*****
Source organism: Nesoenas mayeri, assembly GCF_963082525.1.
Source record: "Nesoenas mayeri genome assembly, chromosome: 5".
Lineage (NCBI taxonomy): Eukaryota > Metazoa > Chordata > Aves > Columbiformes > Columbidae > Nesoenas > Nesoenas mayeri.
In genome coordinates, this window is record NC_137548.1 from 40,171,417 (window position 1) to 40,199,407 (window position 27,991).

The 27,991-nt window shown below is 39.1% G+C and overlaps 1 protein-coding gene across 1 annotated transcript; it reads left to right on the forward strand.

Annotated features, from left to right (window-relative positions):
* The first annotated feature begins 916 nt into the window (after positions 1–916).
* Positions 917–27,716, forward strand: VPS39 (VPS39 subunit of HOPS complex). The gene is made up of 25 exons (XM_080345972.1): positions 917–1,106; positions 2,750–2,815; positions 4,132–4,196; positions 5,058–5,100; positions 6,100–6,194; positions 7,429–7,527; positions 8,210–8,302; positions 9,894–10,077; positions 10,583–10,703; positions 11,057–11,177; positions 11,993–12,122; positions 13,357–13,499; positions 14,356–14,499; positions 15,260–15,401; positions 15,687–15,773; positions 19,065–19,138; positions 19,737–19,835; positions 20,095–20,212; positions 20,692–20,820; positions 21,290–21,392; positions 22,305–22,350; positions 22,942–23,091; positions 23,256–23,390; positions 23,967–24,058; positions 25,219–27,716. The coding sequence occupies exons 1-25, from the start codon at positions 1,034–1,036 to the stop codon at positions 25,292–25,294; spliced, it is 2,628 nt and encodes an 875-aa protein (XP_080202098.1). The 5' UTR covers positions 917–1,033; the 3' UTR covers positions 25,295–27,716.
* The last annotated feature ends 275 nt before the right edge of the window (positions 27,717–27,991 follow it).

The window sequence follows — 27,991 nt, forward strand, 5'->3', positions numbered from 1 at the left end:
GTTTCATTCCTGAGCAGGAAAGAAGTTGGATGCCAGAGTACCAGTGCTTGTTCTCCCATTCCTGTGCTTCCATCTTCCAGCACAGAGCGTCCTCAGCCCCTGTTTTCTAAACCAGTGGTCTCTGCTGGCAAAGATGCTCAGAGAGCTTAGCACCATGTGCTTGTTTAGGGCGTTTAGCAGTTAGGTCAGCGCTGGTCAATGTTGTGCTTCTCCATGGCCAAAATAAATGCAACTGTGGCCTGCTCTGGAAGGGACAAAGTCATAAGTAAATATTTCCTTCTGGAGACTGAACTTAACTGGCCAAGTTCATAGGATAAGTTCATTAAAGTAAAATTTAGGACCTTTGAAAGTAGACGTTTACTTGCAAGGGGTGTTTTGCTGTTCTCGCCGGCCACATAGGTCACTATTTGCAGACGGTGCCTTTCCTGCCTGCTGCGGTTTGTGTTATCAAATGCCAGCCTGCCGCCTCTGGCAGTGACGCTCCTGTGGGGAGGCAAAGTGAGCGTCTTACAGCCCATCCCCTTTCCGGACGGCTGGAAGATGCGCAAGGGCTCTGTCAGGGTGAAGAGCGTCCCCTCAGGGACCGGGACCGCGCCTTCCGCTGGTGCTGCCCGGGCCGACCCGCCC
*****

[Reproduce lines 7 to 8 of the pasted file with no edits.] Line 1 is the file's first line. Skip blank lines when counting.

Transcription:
* The first annotated feature begins 916 nt into the window (after positions 1–916).
* Positions 917–27,716, forward strand: VPS39 (VPS39 subunit of HOPS complex). The gene is made up of 25 exons (XM_080345972.1): positions 917–1,106; positions 2,750–2,815; positions 4,132–4,196; positions 5,058–5,100; positions 6,100–6,194; positions 7,429–7,527; positions 8,210–8,302; positions 9,894–10,077; positions 10,583–10,703; positions 11,057–11,177; positions 11,993–12,122; positions 13,357–13,499; positions 14,356–14,499; positions 15,260–15,401; positions 15,687–15,773; positions 19,065–19,138; positions 19,737–19,835; positions 20,095–20,212; positions 20,692–20,820; positions 21,290–21,392; positions 22,305–22,350; positions 22,942–23,091; positions 23,256–23,390; positions 23,967–24,058; positions 25,219–27,716. The coding sequence occupies exons 1-25, from the start codon at positions 1,034–1,036 to the stop codon at positions 25,292–25,294; spliced, it is 2,628 nt and encodes an 875-aa protein (XP_080202098.1). The 5' UTR covers positions 917–1,033; the 3' UTR covers positions 25,295–27,716.